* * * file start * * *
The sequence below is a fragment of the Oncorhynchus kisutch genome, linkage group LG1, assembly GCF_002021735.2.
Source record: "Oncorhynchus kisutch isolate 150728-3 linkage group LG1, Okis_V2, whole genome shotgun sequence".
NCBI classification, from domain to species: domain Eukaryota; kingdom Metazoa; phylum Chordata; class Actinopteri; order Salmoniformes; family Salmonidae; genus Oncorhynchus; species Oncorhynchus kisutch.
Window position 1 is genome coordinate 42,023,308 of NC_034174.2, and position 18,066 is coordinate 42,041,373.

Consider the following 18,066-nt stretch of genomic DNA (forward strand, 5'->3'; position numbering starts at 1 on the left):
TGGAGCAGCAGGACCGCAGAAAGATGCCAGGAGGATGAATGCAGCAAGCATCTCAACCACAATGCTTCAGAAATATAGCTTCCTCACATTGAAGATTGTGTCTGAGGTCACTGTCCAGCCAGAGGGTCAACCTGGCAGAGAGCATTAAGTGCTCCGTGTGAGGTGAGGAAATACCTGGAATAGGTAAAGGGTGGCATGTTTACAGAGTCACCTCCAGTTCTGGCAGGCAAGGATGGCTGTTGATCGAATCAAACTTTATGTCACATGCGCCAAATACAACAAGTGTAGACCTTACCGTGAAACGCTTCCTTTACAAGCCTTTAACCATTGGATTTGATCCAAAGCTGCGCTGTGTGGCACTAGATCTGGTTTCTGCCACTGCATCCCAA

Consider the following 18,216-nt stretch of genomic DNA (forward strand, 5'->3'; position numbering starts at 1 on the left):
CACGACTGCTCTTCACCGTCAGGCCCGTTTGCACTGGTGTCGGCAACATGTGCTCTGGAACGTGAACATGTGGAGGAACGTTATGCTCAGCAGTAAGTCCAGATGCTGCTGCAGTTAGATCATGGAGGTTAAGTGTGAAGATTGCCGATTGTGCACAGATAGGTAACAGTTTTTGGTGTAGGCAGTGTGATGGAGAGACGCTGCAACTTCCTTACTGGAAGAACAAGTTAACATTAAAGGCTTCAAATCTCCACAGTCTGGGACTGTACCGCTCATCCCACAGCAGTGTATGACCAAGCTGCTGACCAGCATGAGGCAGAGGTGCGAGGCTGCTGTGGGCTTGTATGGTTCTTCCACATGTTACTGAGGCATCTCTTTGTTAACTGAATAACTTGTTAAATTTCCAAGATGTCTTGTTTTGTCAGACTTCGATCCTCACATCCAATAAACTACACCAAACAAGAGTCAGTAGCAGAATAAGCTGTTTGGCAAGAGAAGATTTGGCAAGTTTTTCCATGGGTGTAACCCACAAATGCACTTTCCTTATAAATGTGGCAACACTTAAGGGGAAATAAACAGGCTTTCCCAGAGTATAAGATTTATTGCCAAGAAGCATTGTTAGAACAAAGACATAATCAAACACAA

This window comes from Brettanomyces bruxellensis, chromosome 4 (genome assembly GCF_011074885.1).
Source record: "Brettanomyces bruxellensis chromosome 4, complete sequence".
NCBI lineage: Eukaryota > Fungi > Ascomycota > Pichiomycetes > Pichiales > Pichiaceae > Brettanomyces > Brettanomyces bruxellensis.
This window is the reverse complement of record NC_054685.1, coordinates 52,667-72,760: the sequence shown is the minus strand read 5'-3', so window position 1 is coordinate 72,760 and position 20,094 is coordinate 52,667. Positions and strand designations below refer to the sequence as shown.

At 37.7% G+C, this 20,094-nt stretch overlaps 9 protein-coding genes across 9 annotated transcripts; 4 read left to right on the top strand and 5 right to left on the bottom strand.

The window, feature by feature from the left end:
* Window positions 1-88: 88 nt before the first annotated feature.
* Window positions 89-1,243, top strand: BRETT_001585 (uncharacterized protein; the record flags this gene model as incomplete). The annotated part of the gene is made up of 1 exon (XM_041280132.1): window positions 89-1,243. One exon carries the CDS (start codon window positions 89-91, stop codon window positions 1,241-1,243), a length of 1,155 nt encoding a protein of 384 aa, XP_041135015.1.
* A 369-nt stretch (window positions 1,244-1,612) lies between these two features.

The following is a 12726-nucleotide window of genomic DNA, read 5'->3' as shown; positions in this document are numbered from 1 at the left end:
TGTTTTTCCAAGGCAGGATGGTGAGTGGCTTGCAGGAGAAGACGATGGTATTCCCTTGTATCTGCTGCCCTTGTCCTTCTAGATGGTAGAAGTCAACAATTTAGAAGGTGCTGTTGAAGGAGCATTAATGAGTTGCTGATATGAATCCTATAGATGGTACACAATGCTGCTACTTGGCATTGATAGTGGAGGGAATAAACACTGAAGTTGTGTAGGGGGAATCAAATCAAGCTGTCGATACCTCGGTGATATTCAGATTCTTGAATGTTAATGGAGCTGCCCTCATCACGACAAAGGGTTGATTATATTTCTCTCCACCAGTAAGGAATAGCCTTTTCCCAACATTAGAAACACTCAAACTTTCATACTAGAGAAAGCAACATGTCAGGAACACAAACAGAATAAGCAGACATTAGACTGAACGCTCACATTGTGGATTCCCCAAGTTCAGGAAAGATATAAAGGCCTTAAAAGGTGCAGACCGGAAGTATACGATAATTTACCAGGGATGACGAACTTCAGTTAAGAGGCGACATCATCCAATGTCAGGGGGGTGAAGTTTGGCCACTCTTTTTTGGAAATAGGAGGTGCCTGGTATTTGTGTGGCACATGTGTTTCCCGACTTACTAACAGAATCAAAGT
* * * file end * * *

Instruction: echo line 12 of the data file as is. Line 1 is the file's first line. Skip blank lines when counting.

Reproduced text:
This window is the reverse complement of record NC_054685.1, coordinates 52,667-72,760: the sequence shown is the minus strand read 5'-3', so window position 1 is coordinate 72,760 and position 20,094 is coordinate 52,667. Positions and strand designations below refer to the sequence as shown.